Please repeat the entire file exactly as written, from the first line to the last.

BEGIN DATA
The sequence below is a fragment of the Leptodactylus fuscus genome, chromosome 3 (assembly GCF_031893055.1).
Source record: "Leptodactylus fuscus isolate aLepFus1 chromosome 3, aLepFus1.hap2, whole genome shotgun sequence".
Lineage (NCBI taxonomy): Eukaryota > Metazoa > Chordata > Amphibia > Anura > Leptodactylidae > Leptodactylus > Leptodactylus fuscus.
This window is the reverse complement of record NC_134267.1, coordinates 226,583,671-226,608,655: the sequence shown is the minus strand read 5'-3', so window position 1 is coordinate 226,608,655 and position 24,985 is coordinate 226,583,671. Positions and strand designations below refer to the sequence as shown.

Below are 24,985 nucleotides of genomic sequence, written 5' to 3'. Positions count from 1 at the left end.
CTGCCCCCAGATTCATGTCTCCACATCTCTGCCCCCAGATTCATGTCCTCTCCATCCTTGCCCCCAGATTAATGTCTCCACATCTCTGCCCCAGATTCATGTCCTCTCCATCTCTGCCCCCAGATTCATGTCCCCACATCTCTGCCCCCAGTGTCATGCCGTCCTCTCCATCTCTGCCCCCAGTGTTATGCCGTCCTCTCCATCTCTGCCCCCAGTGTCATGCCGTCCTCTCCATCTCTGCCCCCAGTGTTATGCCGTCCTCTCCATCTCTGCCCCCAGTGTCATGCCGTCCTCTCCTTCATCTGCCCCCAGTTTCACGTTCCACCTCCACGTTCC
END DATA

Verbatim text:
The sequence below is a fragment of the Leptodactylus fuscus genome, chromosome 3 (assembly GCF_031893055.1).
Source record: "Leptodactylus fuscus isolate aLepFus1 chromosome 3, aLepFus1.hap2, whole genome shotgun sequence".
Lineage (NCBI taxonomy): Eukaryota > Metazoa > Chordata > Amphibia > Anura > Leptodactylidae > Leptodactylus > Leptodactylus fuscus.
This window is the reverse complement of record NC_134267.1, coordinates 226,583,671-226,608,655: the sequence shown is the minus strand read 5'-3', so window position 1 is coordinate 226,608,655 and position 24,985 is coordinate 226,583,671. Positions and strand designations below refer to the sequence as shown.

Below are 24,985 nucleotides of genomic sequence, written 5' to 3'. Positions count from 1 at the left end.
CTGCCCCCAGATTCATGTCTCCACATCTCTGCCCCCAGATTCATGTCCTCTCCATCCTTGCCCCCAGATTAATGTCTCCACATCTCTGCCCCAGATTCATGTCCTCTCCATCTCTGCCCCCAGATTCATGTCCCCACATCTCTGCCCCCAGTGTCATGCCGTCCTCTCCATCTCTGCCCCCAGTGTTATGCCGTCCTCTCCATCTCTGCCCCCAGTGTCATGCCGTCCTCTCCATCTCTGCCCCCAGTGTTATGCCGTCCTCTCCATCTCTGCCCCCAGTGTCATGCCGTCCTCTCCTTCATCTGCCCCCAGTTTCACGTTCCACCTCCACGTTCC